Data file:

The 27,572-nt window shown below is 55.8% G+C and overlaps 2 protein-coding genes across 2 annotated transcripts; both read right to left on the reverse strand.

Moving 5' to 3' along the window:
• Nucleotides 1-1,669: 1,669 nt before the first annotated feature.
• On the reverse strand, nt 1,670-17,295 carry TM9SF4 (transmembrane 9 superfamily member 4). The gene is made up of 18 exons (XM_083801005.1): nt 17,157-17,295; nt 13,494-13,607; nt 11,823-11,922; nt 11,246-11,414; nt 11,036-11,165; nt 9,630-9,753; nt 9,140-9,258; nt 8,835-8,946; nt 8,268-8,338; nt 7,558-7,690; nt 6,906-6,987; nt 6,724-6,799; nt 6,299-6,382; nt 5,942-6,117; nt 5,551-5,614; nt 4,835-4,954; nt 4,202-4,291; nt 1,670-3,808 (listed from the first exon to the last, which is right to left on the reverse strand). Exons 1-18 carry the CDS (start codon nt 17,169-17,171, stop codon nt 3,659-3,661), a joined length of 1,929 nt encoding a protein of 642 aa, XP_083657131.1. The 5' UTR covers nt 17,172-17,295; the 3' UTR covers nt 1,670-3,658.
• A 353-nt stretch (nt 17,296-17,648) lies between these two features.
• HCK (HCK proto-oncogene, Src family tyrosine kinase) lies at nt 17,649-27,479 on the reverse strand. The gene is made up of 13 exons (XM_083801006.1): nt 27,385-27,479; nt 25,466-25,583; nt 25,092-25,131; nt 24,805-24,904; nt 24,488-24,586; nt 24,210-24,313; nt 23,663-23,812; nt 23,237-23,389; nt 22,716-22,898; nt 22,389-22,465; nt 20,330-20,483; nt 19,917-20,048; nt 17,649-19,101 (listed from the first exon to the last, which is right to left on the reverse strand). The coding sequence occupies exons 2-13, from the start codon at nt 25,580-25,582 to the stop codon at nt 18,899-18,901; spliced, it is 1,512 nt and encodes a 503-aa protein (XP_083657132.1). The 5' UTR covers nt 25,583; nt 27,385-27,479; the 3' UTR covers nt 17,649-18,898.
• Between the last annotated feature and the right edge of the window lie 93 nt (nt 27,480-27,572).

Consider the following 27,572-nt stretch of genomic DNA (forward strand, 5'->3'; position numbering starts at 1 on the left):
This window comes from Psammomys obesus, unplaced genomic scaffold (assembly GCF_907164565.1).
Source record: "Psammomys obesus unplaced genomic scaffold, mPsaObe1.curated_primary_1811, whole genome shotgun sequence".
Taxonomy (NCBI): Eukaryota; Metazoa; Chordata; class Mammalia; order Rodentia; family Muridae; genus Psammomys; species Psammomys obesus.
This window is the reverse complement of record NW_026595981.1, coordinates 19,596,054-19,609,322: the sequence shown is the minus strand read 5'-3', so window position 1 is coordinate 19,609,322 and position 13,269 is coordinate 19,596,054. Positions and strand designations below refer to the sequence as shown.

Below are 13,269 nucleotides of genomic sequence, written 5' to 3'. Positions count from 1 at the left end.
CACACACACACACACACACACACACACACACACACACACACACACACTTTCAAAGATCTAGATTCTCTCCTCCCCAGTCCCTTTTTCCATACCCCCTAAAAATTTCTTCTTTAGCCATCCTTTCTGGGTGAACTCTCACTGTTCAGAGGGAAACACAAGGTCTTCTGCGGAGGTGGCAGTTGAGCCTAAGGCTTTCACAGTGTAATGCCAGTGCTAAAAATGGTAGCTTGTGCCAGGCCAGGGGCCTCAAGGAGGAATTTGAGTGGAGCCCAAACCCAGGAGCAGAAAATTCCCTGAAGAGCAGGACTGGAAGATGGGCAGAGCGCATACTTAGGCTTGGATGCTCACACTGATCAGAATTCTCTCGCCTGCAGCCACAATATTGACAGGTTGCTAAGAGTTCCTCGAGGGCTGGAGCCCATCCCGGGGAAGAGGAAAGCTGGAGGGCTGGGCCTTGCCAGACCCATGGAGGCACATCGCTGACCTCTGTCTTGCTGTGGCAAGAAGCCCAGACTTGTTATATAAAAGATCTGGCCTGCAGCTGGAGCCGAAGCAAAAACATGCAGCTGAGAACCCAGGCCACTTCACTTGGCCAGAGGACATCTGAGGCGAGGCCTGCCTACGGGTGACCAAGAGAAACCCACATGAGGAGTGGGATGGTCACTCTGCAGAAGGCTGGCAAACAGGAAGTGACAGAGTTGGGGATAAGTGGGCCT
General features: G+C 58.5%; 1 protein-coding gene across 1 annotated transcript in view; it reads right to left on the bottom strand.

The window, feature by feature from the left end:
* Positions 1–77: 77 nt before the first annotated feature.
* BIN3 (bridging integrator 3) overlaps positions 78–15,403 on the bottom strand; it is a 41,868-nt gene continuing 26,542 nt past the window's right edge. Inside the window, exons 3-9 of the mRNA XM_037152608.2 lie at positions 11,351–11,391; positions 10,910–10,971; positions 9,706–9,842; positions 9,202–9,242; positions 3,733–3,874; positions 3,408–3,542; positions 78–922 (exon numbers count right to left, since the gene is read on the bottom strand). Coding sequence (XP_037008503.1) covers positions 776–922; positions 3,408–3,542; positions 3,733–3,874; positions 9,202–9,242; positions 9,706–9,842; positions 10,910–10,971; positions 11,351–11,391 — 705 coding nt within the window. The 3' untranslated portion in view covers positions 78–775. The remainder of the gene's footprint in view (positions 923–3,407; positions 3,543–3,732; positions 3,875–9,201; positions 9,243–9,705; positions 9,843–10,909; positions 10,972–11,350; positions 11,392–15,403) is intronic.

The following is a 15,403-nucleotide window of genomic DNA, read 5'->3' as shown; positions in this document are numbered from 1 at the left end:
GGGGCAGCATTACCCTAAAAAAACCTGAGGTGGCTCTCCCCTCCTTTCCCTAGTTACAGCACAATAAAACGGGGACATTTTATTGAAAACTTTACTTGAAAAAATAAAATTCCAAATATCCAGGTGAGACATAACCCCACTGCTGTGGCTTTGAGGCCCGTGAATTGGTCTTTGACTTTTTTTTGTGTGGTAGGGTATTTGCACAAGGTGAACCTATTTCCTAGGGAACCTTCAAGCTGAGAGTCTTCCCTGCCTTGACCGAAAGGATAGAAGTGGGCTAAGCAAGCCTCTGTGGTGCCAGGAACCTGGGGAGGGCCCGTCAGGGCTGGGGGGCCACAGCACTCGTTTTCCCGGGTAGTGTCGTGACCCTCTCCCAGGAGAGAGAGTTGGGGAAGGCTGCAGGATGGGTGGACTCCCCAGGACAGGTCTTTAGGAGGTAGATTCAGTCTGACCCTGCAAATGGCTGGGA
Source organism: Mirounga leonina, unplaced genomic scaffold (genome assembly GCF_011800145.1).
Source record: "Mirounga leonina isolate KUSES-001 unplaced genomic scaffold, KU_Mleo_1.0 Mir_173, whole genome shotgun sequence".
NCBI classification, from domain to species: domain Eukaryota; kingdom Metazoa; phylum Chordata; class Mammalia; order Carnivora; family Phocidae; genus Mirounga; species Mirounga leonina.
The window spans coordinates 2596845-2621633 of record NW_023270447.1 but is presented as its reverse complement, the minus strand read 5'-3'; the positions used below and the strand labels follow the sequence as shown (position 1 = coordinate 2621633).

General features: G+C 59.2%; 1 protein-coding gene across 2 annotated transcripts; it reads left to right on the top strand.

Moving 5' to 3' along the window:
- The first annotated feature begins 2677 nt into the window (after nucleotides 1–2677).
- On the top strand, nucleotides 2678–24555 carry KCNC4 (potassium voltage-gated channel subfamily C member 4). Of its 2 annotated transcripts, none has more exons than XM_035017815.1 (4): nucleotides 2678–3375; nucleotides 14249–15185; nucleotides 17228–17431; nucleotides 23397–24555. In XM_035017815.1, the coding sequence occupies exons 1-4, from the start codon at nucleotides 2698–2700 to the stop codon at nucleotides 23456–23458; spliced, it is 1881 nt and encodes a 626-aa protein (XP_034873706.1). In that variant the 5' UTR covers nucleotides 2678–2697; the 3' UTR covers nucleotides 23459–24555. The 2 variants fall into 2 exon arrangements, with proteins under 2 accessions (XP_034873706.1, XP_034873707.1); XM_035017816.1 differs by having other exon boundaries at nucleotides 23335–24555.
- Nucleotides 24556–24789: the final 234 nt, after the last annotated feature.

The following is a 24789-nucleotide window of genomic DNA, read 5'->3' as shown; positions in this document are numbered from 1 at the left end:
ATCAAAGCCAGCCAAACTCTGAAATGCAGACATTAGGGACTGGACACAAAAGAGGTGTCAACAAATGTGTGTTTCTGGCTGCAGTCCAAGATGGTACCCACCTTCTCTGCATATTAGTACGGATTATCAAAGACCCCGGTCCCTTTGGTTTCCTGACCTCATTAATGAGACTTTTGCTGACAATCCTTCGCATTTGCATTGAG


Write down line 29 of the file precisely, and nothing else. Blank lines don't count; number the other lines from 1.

- Nucleotides 24556–24789: the final 234 nt, after the last annotated feature.